for the writer to reflect on the events of life.
As most of my readers know, I lost my husband the last week
of October. Nearly every site I’ve visited about grieving or book I’ve read on
the topic suggests journaling is the most effective tool the survivor can use
to move through the grieving process.
The process. Like meat or cheese. I do feel a bit as though
have been ground up and now I’m trying to become whole again. Perhaps that is
what journaling does. It makes us feel a bit whole again.
How? Journaling tends to capture our emotions in ways we
rarely express elsewhere. It chronicles our growth over time; our ups and
downs, and it gives us a vehicle to move through pain and suffering. Journaling
brings clarity to our story; our experiences.
So how might we as writers use journaling to improve our
Apart from drawing on our past experiences to retell a story
as Hamner did, I think we can implement journaling techniques to help us create
realistic characters and move our story along.
Remember last week's post when Michelle Levigne challenged
us to “show” rather than “tell?” Journaling about an event from your
character’s perspective may give you the words your character is feeling. The
inner voice through which your character filters the events you have created in
For example, in my current work, my main character crossed a
cow pasture, slipped in some manure, and scraped his hand on a rock as he went
down. I knew he was upset by all that happened. There was no one around or he
would have been embarrassed. Okay. But when I stopped to reflect on what he felt
in that moment, I realized an image of his father laughing at him came to his
mind and he was embarrassed.I could have left it there. Instead, he
emerged with a renewed determination to prove to everyone his toughness and
resiliency. He went from being an awkward city kid to being a young man with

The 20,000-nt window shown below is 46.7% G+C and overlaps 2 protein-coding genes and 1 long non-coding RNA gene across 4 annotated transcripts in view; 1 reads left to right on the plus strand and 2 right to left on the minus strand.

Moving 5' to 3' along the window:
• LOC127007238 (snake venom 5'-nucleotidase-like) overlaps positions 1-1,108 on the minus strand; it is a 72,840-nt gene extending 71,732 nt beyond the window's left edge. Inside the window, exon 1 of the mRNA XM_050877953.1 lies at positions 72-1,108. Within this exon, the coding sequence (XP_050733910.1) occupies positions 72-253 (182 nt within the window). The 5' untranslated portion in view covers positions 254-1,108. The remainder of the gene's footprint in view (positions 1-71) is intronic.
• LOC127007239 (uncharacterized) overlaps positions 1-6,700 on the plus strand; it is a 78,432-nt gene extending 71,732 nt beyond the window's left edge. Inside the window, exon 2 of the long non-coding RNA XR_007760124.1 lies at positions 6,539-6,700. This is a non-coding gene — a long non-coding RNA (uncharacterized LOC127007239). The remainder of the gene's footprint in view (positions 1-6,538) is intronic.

attitude and personality.
Real people change their behaviors over time and with each
new experience, they understand more about themselves. Or they should. Take a
look at your characters. If they were to reflect on their own growth and
development what would they see?
Journaling will also help you create context. You can draw
from your own experiences to bring clarity to the storyline. How do you build
on past experiences? How do those contextual pieces build your own story? How
do you handle situations differently now than you would have in the past?
Journaling helps you see those connections.
Let me give you an example from my own life.
There is a depth of pain I have never before experienced.
Others have lost someone close to them. I’m sure I’ve hesitated. I may have not
known what to say or do so I did nothing. One of my daughters says “Err on the
side of being there. You can always leave, but at least let the person know you
are the sort who shows up.”
The evening Tom died, I remember looking out my front window
and seeing three friends from church all but running toward my house. They may
not have been moving as quickly as I remember, but in my minds eye, they were
rushing to my side. I will never forget that. Now I know what that means. That
one experience will forever change my behavior. I don’t need to have the right
words to say. I need to have arms that hold and ears that listen.
If you are a follower, you know this is the first post I’ve
written since that day. (Thanks again to my guest bloggers and my God who put
it on my heart to load all of November’s posts in before October 29th) I hope
my words will challenge you to journal on a regular basis –either for yourself
or on behalf of your characters.
Suffice it to say journaling gets you writing at a depth
that will enhance your descriptive language,
help you develop empathy,
provide you with a rich context,
give your writing purpose, and
help you build on past experiences.
What else? What have you learned through journaling? Share
your thoughts in the comment section below.